The European Union and Peacebuilding
NUPI Policy Brief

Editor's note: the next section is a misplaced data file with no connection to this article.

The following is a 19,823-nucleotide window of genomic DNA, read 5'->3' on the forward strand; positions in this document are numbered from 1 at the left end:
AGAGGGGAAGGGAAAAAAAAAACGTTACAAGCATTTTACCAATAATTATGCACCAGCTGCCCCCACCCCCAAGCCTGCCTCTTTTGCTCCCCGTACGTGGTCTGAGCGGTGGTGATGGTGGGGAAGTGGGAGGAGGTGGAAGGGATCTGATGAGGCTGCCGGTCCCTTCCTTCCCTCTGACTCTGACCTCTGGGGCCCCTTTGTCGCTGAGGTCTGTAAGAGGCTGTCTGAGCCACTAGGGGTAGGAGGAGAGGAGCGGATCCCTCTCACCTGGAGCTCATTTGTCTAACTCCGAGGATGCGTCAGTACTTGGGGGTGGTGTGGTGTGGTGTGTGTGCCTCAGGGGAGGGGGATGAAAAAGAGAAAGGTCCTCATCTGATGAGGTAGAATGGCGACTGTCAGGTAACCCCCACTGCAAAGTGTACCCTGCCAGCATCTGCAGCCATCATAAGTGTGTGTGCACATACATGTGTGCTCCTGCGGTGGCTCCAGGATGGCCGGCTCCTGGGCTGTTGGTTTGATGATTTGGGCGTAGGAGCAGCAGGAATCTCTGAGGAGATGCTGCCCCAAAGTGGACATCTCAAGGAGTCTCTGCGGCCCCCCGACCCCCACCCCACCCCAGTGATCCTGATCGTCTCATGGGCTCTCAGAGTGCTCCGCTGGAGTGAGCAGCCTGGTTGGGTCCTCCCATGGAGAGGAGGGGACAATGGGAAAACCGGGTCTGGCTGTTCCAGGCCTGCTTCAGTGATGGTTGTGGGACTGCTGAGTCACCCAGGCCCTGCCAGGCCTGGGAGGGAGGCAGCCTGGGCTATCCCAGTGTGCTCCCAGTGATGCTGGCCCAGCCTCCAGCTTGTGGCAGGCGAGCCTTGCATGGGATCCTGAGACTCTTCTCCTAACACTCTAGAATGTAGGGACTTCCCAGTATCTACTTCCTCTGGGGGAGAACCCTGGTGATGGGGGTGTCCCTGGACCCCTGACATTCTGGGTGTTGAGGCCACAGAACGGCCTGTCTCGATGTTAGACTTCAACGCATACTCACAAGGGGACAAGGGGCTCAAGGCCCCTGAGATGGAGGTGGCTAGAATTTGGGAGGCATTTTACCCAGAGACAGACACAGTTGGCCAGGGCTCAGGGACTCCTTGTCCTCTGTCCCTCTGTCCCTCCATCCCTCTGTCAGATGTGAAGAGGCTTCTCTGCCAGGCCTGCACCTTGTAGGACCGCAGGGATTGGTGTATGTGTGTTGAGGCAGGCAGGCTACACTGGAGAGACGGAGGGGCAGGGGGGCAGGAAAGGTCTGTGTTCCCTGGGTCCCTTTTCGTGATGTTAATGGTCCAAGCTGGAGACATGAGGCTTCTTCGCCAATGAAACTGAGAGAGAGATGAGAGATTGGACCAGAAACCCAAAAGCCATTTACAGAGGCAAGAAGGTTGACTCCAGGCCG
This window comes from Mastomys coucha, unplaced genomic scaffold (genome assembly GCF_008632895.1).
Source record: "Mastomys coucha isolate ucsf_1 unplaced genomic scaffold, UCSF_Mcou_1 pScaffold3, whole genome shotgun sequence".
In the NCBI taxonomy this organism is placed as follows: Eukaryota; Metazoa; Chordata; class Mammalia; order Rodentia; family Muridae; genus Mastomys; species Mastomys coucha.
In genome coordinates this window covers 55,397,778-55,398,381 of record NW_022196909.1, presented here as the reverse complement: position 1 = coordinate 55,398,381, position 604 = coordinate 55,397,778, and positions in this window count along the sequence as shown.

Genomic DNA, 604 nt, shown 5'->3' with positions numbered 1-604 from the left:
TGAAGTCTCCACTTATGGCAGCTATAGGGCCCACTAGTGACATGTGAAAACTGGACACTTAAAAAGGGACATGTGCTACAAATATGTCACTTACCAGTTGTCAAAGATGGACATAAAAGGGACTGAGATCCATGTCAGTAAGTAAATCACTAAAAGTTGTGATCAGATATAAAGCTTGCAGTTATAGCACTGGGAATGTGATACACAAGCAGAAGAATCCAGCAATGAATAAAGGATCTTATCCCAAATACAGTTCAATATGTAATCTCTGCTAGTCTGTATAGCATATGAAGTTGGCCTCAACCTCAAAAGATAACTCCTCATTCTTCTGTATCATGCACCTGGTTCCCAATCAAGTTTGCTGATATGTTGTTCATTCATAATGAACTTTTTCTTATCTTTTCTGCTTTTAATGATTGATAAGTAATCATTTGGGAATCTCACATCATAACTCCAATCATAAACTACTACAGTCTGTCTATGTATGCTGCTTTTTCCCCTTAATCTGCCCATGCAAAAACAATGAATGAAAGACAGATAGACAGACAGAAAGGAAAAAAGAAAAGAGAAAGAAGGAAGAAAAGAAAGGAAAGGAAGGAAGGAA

The Rising Powers and Peacebuilding project seeks to address an important question that has not yet been thoroughly researched: what are the new approaches that rising powers have taken to peacebuilding, how do they differ from those of traditional powers and multilateral institutions, and what lessons can be learned from these new approaches?The policy briefs in this series provide a baseline on the roles of rising powers and their affiliated regional organizations in peacebuilding. To this point, little research has been conducted on the substance and impact of peacebuilding activities carried out by rising powers. This project seeks to address this gap in the research by providing a structured, critical analysis of the values, content and impact of recent peacebuilding initiatives of rising powers, comparing them to one another and to approaches by Western donors and international organizations. The project also aims to offer new theoretical claims about the role of the global South in peacebuilding, rooted in insightful empirical work (on Somalia, Afghanistan and Myanmar and on specific non-¬‐Western actors), and to make key policy audiences aware of alternative approaches and their empirical records and theoretical underpinnings (which may vary among values, global/regional power aspirations, bureaucratic approaches).The project partners will also produce case studies on the role of rising powers in peacebuilding, and include:ACCORD (an NGO based in South Africa), the Istanbul Policy Center (IPC), , the United Service Institution of India (USI), American University’s School of International Service (SIS), CSIS-¬‐Jakarta, and the Norwegian Institute of International Affairs (NUPI). The project is funded by the Carnegie Corporation of New York, the Norwegian Ministry of Foreign Affairs, American University, and NUPI.